It’s not that simple, girl, but Wendy withheld the statement. Elizabeth had proven not to be so simple either. “It would be easier to simply kill — What’s his name, Tommy?”

“Daddy has a lot of money tied up in Tommy’s family. This is… simpler. Even if Tommy were dead, and all his brothers too, Daddy would never approve of Jonah. He’s got nothin’ to offer me, and love ain’t enough. Or so my momma says.”

“Ah. Sometimes I think being an orphan is much simpler,” Wendy said. She peeked into the hole and found the blood to be draining as expected. The earth would have it all soon enough, and it would be time.

“You might be right, there. But we all gotta work with what the good Lord gave us, don’t we?” Elizabeth offered a cheeky smile before falling back onto her back and staring up at the sky. “Goodness, but I could use a drink. I feel like I’m on my deathbed.”

“A part of you is. Losing true love is like losing half of your heartbeat. You never feel quite whole without it.” Wendy didn’t tell Elizabeth that it was also its own sort of magic — and sometimes too strong to stop. A love spell would work fine and dandy if the bewitched heart hadn’t met its own match. But true love could undo it, and there was an awful lot of hurt that came with the undoing of a love spell. “Tell me about Jonah.”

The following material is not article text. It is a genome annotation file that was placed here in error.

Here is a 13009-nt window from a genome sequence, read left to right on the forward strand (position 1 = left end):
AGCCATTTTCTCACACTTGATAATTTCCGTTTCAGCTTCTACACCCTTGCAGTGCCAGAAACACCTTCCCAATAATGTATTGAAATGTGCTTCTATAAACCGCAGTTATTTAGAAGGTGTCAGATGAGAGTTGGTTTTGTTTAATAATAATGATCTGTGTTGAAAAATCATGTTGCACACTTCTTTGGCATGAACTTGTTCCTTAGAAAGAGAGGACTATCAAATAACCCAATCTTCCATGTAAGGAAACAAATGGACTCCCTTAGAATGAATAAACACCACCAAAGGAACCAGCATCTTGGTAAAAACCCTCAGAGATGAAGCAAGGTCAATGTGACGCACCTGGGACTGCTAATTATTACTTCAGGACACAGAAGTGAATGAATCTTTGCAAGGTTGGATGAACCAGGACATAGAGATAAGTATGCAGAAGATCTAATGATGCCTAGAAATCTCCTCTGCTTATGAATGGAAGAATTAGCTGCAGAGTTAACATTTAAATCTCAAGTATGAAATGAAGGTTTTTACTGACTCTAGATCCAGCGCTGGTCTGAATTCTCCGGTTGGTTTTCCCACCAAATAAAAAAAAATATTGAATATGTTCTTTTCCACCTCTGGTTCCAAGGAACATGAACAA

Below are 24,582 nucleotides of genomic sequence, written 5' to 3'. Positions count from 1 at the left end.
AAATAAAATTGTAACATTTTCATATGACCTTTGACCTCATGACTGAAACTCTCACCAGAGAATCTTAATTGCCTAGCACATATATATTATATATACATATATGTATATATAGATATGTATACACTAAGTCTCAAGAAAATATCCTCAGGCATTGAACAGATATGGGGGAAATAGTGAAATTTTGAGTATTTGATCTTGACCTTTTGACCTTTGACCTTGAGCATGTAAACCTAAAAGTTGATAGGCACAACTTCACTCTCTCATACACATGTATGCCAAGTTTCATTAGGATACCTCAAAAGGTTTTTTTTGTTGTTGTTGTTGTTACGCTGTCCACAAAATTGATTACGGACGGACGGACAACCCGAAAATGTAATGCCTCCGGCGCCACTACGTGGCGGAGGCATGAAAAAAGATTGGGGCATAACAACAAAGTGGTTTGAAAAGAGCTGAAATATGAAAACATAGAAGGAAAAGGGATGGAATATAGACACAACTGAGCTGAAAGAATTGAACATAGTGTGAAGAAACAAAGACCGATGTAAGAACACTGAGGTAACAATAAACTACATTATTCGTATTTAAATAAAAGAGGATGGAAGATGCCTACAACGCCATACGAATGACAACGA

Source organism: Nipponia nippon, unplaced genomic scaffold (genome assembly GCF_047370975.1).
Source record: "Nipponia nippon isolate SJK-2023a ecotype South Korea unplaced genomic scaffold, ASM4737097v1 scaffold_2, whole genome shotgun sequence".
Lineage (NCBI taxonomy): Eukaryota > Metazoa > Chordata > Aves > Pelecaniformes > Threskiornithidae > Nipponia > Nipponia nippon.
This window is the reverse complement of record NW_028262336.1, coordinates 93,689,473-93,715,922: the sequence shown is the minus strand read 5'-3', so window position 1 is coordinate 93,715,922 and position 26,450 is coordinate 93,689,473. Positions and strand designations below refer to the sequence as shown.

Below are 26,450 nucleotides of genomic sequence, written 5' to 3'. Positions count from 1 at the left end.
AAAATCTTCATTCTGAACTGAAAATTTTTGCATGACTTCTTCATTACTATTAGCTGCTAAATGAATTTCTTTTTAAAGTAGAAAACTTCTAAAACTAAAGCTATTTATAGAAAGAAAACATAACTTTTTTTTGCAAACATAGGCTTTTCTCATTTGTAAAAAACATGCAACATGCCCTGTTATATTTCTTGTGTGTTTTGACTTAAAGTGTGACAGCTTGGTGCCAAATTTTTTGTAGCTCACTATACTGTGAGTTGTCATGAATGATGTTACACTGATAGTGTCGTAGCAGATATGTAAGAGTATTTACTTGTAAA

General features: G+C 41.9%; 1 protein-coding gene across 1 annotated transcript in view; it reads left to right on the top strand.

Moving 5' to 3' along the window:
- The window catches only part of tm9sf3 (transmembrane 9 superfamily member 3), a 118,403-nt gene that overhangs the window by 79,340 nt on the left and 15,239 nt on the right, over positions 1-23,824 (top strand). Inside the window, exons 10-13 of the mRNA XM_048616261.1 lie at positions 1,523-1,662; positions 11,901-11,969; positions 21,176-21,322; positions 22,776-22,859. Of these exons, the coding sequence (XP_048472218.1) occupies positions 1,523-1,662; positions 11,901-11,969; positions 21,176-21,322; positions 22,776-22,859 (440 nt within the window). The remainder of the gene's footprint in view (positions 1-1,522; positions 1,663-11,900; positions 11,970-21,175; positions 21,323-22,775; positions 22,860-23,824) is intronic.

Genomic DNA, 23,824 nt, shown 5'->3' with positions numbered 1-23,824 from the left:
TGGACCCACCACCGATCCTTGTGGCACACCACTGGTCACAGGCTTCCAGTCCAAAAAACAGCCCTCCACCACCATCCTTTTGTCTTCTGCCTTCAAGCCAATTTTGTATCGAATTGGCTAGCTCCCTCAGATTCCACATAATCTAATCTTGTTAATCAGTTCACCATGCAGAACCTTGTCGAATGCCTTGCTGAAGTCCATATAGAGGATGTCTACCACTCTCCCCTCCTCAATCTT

Elizabeth smiled, the curve of it making her face even lovelier in the moonlight. “He’s a kind and gentle heart. He’s been lucky enough to get a job working at the saloon recently; he was doing odd jobs before that. He works hard, you know? He feels so strongly about earning his way through this world. Tommy ain’t earned a thing in his life.”

Wendy nodded. “I’ve known a few men like that myself. How did you meet Jonah?”

“One of his odd jobs was for my daddy, around the grounds. It must’ve been fate.”

Wendy looked down at the dirt hole, now empty of blood. The silver bullet glistened against the dark earth. She picked it up and wiped it clean. It wouldn’t do any good to shoot a dirty bullet. “Well, I’ll take care of this, and that’ll solve this problem for you right quick.”

“I want to be there.” Elizabeth sat up. “If a man’s gotta die because of my foolishness, then I should be there to take responsibility for it.”